A key complication in the puzzle is that the initial state is not known.  If the initial state were known - let's say the switches were both off - then there would not be a problem, and we'd be done.  But this complication actually means the strategy outlined above won't work exactly right.  Here's why.  The initial state of switch A can be either off or on.  If switch A is off, there is no problem.  If a follower visits first, they'll toggle switch A on, and when the leader visits, he'll toggle switch A to off and the count will be one.  If the leader visits first he'll do nothing since switch A is already off.  All will be cool.  But if the initial state of switch A is on, then there's a problem.  Nothing will happen until the leader visits, and he'll toggle switch A off and set the count to one.  But - his count will be off by one!  The leader cannot tell the difference between 'initial state off, one follower visited' and 'initial state on, zero followers visited'.  This matters because if the leader is off by one, he'll either wait forever for a last follower who doesn't exist (prisoners remain prisoners), or he'll tell the warden everyone has visited when one prisoner still hasn't (prisoners fed to alligators).  So - what to do?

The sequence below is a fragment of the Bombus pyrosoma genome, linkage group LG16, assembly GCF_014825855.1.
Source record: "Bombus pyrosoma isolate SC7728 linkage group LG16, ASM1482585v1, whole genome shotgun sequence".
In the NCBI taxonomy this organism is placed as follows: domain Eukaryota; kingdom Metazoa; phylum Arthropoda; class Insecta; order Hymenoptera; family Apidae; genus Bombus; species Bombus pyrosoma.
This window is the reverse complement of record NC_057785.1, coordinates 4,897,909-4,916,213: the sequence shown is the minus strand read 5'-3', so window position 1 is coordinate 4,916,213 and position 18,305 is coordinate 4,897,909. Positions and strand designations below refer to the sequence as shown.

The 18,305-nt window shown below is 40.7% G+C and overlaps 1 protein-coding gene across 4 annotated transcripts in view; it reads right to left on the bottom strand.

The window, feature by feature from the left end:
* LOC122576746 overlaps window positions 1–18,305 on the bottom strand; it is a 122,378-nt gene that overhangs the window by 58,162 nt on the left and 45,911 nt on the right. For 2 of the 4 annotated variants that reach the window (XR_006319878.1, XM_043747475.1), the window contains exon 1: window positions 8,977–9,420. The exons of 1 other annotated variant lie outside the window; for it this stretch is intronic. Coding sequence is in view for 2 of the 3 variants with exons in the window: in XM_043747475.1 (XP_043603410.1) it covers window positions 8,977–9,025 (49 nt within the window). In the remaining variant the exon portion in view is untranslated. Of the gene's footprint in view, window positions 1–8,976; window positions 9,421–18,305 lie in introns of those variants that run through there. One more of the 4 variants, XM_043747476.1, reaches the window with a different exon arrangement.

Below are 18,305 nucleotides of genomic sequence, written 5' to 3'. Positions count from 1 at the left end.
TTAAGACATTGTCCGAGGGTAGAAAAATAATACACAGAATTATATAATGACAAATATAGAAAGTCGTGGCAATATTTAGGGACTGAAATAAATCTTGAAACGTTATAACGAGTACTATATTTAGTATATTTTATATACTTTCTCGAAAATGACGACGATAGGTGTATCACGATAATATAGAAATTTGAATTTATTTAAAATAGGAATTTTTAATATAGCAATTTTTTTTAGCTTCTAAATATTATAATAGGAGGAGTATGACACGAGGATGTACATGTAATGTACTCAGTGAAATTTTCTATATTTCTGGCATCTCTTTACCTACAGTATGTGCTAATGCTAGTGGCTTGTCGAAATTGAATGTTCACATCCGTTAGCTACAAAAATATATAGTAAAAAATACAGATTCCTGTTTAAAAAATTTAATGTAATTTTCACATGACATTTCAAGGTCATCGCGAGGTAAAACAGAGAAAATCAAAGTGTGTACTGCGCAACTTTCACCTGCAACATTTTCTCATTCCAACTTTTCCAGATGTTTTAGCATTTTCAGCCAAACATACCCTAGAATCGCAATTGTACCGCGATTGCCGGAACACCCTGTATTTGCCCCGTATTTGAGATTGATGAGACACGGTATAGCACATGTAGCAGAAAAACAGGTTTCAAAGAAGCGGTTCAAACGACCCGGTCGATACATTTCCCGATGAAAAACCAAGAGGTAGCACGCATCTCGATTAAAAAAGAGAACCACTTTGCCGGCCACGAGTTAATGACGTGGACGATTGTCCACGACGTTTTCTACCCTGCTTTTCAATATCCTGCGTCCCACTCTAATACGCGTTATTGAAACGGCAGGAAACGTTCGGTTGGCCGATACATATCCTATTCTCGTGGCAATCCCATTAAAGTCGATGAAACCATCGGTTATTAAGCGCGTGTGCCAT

The crux of the complication is that the leader can't know whether the first "switch A on" was created by a follower.  So the solution has to be - nobody can do anything until the leader has visited at least once.

The Right solution